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The nightmarish tragedy that unfolded last week when a Manhattan violinist was slain during a brutal robbery in her Chautauqua County summer home began several miles away in a clearing near an old railroad trestle.

It was there, federal investigators said, that two blundering men who had met in a homeless shelter in Erie, Pa., caught a few hours of sleep early Wednesday morning, before one of them cooked up a plot to get money so he could buy drugs and “live like a rock star.”

By morning’s end, Mary E. Whitaker was shot, dragged into her garage and then stabbed in a bungled robbery, investigators say. The two men then ransacked her home, fled in her gray Chevy wagon and made their way to Erie, where they enlisted the help of a crack addict to buy a flat-screen TV and some clothes at Walmart, investigators said.

It is a tragic story rife with brutality, senselessness and half-baked decisions.

Here is how the slaying unfolded, according to new details revealed in a federal affidavit filed Friday in U.S. District Court:

Charles Sanford, 30, had run out of time.

The registered sex offender – convicted in July 2012 of statutory sexual assault – at one point worked for a bakery company. Lately he had been staying in an Erie homeless shelter but was kicked out when he exceeded the time allotted for stays. On Tuesday morning, Sanford ran into Jonathan M. Conklin, 43, on the streets in Erie. They had met a few months earlier in the shelter.

Conklin, who was wanted for grand larceny, was also unemployed, and he told Sanford that he might have a place for him to stay.

Late that night, the two caught a ride to Sherman, not far from Westfield, with a woman named “Michelle,” and they slept for a few hours in the clearing near the railroad trestle. Conklin had been staying in Sherman in recent months, through the kindness of various town residents. Conklin also was known to authorities in Chautauqua County. He had been in jail there six times since 2001 on charges including parole violation, larceny and passing a bad check. But there were no violent crimes in his background there.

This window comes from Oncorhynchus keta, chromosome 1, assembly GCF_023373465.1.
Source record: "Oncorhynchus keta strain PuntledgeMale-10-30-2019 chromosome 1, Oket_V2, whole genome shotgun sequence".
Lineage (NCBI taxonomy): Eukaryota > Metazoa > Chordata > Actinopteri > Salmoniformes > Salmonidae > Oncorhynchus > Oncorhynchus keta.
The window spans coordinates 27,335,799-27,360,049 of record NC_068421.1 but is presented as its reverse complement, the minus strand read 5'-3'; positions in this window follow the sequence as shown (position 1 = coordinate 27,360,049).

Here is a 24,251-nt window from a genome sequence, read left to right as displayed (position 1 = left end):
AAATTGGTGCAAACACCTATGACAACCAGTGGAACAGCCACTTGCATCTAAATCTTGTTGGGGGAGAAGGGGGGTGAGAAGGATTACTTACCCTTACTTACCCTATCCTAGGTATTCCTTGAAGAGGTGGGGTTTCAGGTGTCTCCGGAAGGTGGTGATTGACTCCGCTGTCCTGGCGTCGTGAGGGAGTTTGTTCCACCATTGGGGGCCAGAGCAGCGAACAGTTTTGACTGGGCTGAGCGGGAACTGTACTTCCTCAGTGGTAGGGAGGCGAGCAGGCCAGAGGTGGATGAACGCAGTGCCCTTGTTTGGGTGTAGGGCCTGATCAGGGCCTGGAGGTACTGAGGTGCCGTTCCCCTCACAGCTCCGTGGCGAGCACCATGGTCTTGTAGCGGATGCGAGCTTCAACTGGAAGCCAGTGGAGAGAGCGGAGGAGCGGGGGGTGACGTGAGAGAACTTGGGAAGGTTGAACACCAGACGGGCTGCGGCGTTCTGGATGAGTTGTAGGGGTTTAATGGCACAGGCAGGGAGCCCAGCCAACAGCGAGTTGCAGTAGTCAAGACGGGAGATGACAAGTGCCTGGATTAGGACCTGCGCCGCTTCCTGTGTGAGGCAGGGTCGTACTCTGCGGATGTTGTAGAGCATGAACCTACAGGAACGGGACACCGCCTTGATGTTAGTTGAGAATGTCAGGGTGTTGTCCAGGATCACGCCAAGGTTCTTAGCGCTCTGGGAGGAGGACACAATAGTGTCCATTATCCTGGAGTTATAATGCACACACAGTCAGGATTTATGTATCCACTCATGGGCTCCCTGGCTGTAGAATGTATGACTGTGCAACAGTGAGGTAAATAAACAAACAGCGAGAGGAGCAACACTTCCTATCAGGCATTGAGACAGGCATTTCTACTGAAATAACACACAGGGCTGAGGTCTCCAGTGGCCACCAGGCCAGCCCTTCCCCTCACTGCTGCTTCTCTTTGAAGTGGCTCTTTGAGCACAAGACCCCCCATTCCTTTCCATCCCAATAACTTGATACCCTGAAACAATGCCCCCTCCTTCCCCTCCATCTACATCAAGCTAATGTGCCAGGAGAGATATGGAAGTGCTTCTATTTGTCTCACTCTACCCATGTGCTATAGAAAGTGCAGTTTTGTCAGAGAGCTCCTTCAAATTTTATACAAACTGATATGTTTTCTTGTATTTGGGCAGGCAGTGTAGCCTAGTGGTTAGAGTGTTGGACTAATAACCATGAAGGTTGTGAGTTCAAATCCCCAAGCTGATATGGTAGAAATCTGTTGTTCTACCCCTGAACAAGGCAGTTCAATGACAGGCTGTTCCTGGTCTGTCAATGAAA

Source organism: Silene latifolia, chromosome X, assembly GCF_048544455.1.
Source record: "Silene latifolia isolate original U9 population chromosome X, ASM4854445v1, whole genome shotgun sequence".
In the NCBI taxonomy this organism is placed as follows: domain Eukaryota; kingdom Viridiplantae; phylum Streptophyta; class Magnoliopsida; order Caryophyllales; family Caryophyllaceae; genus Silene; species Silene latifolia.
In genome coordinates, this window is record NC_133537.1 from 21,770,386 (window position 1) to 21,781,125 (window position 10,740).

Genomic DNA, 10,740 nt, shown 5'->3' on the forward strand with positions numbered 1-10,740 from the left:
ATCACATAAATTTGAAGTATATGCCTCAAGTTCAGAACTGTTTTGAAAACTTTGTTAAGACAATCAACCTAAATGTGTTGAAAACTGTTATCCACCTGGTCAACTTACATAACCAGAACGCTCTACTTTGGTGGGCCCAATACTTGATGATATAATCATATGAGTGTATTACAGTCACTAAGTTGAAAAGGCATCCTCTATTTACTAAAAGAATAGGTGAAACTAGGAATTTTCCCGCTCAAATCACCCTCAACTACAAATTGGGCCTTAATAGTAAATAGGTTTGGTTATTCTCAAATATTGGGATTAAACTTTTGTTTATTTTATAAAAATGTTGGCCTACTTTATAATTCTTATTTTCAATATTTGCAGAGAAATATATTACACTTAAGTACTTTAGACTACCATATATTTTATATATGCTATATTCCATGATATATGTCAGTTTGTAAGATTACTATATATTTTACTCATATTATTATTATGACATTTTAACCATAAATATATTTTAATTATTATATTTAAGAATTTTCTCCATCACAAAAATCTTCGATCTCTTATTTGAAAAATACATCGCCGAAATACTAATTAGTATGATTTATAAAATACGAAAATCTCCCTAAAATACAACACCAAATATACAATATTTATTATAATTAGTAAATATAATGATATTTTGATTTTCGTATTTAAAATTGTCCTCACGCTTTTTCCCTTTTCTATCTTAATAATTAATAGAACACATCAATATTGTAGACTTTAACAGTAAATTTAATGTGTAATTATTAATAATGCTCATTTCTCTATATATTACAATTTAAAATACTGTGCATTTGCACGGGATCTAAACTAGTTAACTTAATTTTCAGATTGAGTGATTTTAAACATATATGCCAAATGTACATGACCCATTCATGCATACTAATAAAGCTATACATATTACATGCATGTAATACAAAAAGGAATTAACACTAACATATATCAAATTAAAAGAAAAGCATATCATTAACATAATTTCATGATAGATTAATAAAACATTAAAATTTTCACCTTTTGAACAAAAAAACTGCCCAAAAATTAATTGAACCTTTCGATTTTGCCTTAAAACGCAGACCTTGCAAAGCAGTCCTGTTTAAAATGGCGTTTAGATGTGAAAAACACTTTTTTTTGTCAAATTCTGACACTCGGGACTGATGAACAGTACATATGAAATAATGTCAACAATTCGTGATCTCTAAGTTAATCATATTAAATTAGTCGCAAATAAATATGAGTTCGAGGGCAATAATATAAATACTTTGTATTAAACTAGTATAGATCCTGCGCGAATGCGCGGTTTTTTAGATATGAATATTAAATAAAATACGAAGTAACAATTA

Before dawn Wednesday, Sanford and Conklin walked into the town of Sherman, where Conklin told him to wait by a gazebo while Conklin broke into an apartment near a bar and stole several shotguns and a .22-caliber rifle. Conklin claimed the bar owner owed him money, Sanford told detectives.

The two checked the rifle and found it was loaded with nine rounds of ammunition. Conklin then told Sanford to follow him as they walked and that he would explain his plan when they arrived at their destination.

The destination was Whitaker’s ranch-style home on Titus Road.

Whitaker, 61, a slender woman with a wide network of friends in the classical music community, lived a life that could hardly be further from the two homeless men. A concert violinist who performed with the Westchester Philharmonic, had played in Broadway pit orchestras and had toured with Barbra Streisand and the New York City opera, she spent her summers with the Chautauqua Institution’s Symphony Orchestra.

Chautauqua County District Attorney David Foley said he had no reason to believe she was “singled out for any reason” by the two men. But a neighbor told The News on Thursday that a “strange guy” passed through the area in June and had walked up Whitaker’s driveway. Law enforcement officials said this weekend they are not certain that man was one of the two accused killers.